10 bands that ultimately morphed into the ones we know today
Let's dig up some roots!February 16, 2021
We know how to exhaust the discographies of our favorite bands, going back to their early foundations. But how often do we follow their journeys back to where they really started?
Prior to achieving career success, many now-iconic artists started somewhere else entirely. Often, we’re so removed from these preceding outfits that we don’t even recognize their names. Roots are important, though, so let’s explore them.
Here are 10 bands that preceded the ones that we’ve come to know and love.
Operation Guillotine (PVRIS)
Listening to PVRIS now, you probably wouldn’t expect their foundation to be metalcore. As it turns out, though, founding members Lynn Gunn, Kyle Anthony and Brad Griffin had previously played together in Operation Guillotine. The three went on to start PVRIS in 2012, though by the time White Noise dropped in 2014, the lineup encompassed Gunn, Alex Babinski and Brian MacDonald.
Reset (Simple Plan)
We’re well conditioned to associate Pierre Bouvier with Simple Plan. But did you know that he’d previously fronted and played bass for another punk band? The vocalist founded Reset as a young teenager, putting out two albums, No Worries and No Limits, before deciding to go in a different direction in 1999. Interestingly, the band went on to release three albums following his departure. They dropped a single, “Breaking Bad,” last year—their first release since 2012.
Kid Named Chicago (Mayday Parade)
What do you call a supergroup of musicians that were relatively unknown at their time of merging? In this case, we might as well just leave it at Mayday Parade. The iconic pop-punk band are actually the coalescence of two groups. Jason Lancaster, Jake Bundrick and Alex Garcia had formerly been operating under the outfit Kid Named Chicago (formerly the Last Try). The other half of the band, Derek Sanders, Jeremy Lenzo and Brooks Betts, came by way of Defining Moment. After partnering up for a vinyl release and acoustic show, the bands decided to nix the distinctions and carry on as a unified group.
Arma Angelus (Fall Out Boy and Rise Against)
Remember that period in the 2000s when everybody seemed to mistake Pete Wentz as the singer of Fall Out Boy? Yeah, that was a weird time. What’s even weirder, though, was that the bassist had previously fronted the metalcore band Arma Angelus. “Who played bass, though?” you might ask. Well, that was none other than Rise Against‘s Tim McIlrath. Yeah, it was a pretty stacked lineup, even if no one knew it at the time.
Aberdien (The Friday Night Boys)
Andrew Goldstein was only 20 when he formed the Friday Night Boys, so it’s easy to mistake the band as his musical debut. Prior to taking on pop punk, though, Goldstein had previously dabbled in prog rock under the moniker Aberdien. He even released a full-length, Kaleidoscope, as part of the project.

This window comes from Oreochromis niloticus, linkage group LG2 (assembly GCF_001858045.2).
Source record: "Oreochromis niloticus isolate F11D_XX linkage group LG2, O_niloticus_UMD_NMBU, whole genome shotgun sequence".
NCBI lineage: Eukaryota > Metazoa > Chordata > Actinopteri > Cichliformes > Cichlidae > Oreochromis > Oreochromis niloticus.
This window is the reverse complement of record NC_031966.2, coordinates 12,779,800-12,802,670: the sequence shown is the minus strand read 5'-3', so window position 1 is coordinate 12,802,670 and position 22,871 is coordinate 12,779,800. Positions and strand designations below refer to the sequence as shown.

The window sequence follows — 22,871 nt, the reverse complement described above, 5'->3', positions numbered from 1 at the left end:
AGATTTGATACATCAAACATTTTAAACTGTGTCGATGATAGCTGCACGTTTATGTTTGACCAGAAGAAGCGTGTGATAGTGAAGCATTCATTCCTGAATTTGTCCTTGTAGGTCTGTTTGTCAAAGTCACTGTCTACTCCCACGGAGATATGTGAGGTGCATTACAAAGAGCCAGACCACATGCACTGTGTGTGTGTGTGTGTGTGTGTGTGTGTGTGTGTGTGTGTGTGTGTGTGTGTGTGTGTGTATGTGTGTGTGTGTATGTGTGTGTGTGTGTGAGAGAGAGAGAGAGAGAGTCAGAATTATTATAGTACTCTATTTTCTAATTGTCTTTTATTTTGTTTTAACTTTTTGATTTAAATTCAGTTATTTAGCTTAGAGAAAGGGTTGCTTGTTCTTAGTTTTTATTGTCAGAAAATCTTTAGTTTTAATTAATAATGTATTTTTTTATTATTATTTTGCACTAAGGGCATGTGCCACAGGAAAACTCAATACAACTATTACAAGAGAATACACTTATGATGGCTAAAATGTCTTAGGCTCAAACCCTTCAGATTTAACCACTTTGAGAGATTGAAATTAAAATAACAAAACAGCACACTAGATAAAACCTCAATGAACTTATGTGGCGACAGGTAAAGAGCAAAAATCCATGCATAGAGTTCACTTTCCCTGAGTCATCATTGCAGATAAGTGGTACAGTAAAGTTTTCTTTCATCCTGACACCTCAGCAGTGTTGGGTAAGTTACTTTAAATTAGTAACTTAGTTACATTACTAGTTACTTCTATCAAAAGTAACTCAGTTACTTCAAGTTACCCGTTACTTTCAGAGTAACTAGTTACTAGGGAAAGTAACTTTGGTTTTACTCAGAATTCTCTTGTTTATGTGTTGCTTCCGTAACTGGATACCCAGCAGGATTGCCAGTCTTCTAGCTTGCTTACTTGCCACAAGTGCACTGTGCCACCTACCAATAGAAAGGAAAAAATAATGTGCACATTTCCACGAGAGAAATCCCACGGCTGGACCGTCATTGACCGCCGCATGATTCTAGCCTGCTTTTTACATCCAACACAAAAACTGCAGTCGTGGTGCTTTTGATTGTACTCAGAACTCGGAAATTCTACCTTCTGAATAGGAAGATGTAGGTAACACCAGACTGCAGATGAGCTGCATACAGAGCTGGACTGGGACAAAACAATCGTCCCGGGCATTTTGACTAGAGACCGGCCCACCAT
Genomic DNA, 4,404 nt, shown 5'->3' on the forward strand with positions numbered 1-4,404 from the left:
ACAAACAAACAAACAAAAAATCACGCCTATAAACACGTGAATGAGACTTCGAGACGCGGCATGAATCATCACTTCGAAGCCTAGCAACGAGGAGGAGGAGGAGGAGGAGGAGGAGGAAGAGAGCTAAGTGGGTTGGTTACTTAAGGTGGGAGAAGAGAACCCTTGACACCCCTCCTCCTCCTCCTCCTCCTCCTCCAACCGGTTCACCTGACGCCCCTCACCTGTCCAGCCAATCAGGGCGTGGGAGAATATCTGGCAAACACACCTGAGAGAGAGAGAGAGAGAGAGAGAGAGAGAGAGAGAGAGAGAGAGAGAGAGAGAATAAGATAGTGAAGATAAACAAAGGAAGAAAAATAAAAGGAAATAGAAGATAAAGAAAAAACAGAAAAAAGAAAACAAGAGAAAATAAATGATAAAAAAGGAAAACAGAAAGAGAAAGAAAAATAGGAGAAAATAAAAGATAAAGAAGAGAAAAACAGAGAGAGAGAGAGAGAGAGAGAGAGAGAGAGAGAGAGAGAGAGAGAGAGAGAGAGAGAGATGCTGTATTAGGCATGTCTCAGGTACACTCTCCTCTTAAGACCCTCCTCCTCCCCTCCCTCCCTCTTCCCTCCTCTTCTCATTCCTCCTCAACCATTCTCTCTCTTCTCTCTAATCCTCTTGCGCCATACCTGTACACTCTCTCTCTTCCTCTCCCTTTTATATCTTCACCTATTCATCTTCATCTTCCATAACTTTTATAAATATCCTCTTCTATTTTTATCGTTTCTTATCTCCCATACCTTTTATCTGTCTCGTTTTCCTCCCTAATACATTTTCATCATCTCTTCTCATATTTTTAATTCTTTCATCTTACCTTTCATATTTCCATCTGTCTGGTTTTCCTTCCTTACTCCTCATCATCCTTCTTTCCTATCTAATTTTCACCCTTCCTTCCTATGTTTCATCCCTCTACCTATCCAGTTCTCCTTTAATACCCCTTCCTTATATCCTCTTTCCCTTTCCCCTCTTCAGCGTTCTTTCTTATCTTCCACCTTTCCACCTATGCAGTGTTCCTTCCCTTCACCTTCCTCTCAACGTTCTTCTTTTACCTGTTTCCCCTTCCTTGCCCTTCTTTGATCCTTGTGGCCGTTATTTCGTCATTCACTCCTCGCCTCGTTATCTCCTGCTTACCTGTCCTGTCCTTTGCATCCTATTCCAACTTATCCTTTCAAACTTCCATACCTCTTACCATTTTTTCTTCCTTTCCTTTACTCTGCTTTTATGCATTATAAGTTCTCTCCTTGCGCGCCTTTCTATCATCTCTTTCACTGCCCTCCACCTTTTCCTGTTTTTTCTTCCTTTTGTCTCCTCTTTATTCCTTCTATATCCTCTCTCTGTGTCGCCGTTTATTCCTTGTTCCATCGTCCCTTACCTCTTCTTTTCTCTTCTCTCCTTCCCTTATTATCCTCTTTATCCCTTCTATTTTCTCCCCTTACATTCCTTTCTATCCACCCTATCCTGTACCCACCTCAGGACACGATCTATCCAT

The Movielife (Taking Back Sunday)
Taking Back Sunday are certainly god-tier, so we won’t fault you for assuming that they just materialized out of the heavens. The reality is even more interesting, though, if only because it gives us more damn good music to stream. The band’s founder, Eddie Reyes, had formerly played guitar for the Movielife. He featured on their first demo but departed prior to any studio releases. The band went on to release four albums, the most recent being 2017’s Cities In Search Of A Heart.
Electric Love Hogs (Goldfinger)
Honestly, we can’t fathom how anyone could bring themselves to step away from a band as brilliantly named as Electric Love Hogs. For Goldfinger‘s John Feldmann, though, it turned out to be a worthwhile career move. The vocalist had founded his former funk/metal outfit in 1991 as a cover band. However, they put out a single original album prior to their split in 1993.
Spires (Neck Deep)
Before Neck Deep, founding members Lloyd Roberts and Matt West belonged to a hardcore outfit called Spires. Thankfully, they brought on Seb Barlow as a producer. Otherwise, the band we’ve come to know and love never would have existed. Unfortunately, Spires never came to see the same success and eventually disbanded.
Redemption 87 (AFI)
Any fan of AFI knows that they wouldn’t exist as we know it without the contributions of Jade Puget. Prior to joining the lineup, though, the legendary guitarist played in the punk band Redemption 87. Puget played on their second album, All Guns Poolside, prior to their breakup and Puget’s subsequent assimilation into AFI.
Home Grown (New Years Day)
Unlike most of the foundational bands on this list, Home Grown were pretty well established before giving rise to another great. The band put out three albums and multiple EPs/singles over the course of their 11-year tenure. They ultimately broke up in 2005 when founding member Adam Lohrbach left to form New Years Day with Ash Costello.
Which iconic artists do you know of that were preceded by a different band altogether? Let us know in the comments!